The Ethiopian authorities have detained 1,600 people as they try to boost security under the state of emergency, a government minister has told the BBC.
This is in addition to Monday’s arrests of 1,000 people near the capital.
A six-month state of emergency has been declared in the face of a wave of unprecedented anti-government protests.
Under the emergency measures, people can be detained without an arrest warrant for the duration of the state of emergency.
FBC reports that the arrests took place in at least five places, including in Shashamene, 250km (155 miles) south of the capital, Addis Ababa, where 450 people were detained.
It describes all those arrested as “suspects in the recent violence” and adds that a large number of looted weapons have also been handed over.
There is no mention as to where the people are being held.
Rights groups say that at least 500 people have died during the anti-government protests over the last 11 months as a result of clashes with security forces.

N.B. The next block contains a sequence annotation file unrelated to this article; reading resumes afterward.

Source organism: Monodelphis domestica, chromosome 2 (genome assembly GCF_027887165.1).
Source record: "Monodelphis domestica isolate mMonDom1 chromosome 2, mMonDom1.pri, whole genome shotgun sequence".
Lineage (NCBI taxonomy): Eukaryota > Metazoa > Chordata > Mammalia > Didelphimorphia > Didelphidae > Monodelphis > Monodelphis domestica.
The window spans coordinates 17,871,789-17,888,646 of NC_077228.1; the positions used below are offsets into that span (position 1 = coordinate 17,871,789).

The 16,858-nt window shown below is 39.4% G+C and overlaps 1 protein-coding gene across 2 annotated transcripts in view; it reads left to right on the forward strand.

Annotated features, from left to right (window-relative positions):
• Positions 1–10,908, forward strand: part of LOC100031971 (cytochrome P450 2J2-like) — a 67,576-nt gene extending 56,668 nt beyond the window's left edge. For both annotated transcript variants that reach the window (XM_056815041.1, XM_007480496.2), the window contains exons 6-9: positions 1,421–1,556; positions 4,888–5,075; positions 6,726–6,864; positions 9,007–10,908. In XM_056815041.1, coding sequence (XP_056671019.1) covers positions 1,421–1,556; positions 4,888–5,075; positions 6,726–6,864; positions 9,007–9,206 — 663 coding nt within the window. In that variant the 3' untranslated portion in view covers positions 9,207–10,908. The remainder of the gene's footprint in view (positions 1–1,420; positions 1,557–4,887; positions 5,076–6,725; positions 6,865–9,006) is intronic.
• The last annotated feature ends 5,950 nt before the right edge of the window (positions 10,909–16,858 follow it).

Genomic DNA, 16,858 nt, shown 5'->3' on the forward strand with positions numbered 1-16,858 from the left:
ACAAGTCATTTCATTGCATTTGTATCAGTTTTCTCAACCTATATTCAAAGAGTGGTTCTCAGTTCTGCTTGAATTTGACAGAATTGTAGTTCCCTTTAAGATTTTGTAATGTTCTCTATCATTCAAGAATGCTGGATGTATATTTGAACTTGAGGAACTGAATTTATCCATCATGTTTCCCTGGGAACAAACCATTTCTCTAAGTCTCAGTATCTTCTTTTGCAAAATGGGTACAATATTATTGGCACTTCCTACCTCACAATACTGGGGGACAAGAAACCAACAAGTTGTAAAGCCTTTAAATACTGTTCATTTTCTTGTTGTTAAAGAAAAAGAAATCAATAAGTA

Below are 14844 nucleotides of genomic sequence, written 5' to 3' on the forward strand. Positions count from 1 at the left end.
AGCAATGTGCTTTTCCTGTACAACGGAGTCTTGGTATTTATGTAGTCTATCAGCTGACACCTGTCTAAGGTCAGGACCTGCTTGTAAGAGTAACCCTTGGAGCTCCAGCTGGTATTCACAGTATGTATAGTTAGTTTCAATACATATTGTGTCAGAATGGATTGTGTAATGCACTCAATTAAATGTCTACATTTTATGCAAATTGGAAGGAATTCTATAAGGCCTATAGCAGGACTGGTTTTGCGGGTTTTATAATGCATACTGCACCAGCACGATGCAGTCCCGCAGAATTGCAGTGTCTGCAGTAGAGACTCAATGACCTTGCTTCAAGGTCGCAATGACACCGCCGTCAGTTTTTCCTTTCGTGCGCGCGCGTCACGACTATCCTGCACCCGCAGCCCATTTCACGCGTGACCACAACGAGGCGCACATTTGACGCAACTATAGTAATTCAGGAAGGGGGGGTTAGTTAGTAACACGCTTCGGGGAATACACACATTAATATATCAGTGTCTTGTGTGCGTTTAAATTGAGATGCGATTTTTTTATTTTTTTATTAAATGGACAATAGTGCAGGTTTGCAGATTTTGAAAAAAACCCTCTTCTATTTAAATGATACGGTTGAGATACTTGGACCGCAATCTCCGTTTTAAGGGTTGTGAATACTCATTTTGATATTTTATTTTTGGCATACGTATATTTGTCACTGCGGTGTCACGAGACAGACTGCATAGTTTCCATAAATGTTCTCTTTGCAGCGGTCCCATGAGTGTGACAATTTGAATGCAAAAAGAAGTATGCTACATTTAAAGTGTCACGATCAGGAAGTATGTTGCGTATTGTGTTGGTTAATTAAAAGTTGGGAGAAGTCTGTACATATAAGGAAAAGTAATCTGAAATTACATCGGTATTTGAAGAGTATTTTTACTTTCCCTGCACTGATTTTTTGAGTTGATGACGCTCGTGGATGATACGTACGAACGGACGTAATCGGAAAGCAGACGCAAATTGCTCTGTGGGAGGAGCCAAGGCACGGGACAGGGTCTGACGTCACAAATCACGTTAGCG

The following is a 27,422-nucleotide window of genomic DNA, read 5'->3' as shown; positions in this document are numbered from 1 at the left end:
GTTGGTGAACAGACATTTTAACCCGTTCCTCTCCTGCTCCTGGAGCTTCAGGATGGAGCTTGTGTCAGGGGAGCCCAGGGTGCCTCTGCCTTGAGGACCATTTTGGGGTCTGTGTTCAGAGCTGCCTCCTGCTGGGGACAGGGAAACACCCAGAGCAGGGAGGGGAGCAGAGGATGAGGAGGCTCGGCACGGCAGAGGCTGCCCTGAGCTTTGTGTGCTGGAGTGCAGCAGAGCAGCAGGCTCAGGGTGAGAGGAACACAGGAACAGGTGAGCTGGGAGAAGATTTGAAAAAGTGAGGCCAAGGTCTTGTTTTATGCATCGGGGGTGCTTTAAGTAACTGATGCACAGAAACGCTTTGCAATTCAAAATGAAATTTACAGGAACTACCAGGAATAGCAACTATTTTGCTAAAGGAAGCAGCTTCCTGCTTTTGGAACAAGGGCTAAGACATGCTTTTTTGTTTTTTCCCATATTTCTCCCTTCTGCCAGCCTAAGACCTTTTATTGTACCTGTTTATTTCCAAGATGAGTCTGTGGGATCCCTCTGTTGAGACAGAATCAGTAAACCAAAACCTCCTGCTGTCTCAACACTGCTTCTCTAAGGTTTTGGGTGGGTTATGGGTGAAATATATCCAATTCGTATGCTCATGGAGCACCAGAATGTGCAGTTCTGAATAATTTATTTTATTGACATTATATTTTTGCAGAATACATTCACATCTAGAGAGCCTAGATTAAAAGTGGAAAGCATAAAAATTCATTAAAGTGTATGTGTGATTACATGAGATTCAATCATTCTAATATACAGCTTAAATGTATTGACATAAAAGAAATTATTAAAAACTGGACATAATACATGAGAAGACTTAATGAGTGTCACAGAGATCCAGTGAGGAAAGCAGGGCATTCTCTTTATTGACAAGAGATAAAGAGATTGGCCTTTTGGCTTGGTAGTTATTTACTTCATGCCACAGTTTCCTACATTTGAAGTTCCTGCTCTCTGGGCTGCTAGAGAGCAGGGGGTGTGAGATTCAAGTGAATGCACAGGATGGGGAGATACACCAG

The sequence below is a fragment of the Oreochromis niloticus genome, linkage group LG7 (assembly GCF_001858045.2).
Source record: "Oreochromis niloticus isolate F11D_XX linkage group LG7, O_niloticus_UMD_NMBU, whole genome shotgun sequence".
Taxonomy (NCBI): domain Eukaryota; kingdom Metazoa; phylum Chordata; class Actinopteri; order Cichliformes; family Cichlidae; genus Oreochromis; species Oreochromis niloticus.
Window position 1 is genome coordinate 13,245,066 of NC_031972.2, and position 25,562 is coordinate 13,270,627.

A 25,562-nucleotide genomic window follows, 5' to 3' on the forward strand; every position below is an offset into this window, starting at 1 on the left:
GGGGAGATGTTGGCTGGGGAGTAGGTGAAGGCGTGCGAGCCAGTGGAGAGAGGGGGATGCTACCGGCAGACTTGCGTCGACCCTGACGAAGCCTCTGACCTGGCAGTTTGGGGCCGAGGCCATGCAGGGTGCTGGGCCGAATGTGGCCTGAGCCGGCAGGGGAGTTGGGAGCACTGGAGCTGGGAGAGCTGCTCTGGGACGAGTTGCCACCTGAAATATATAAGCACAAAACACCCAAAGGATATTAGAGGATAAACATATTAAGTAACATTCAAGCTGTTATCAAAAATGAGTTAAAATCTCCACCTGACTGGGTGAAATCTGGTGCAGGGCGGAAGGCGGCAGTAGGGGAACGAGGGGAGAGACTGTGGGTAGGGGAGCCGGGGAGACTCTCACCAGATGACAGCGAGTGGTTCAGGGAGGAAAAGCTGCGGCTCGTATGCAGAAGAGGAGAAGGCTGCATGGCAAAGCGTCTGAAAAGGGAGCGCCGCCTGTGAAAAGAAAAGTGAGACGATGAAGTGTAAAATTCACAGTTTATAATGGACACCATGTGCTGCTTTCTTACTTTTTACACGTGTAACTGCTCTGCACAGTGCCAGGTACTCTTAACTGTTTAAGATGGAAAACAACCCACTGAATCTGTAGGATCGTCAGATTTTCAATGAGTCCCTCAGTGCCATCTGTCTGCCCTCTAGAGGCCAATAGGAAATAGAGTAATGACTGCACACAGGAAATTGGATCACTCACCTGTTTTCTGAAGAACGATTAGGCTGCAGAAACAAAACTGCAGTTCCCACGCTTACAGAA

Prime Minister Hailemariam Desalegn said last week that could be an accurate estimate, but blamed “anti-peace forces” for the trouble.
Activists have targeted commercial property, including some foreign-owned businesses.
The recent wave of demonstrations began in Oromia last November with people there protesting against a plan to expand Addis Ababa into their region.
That plan has since been dropped, but the protests have continued.
There have also been demonstrations in the country’s Amhara region.
The state of emergency was declared on 9 October a week after at least 55 people died in a stampede during an Oromo religious festival which turned into a protest.
Activists blamed the security forces for causing the panic, but the government said protesters in the crowd were responsible.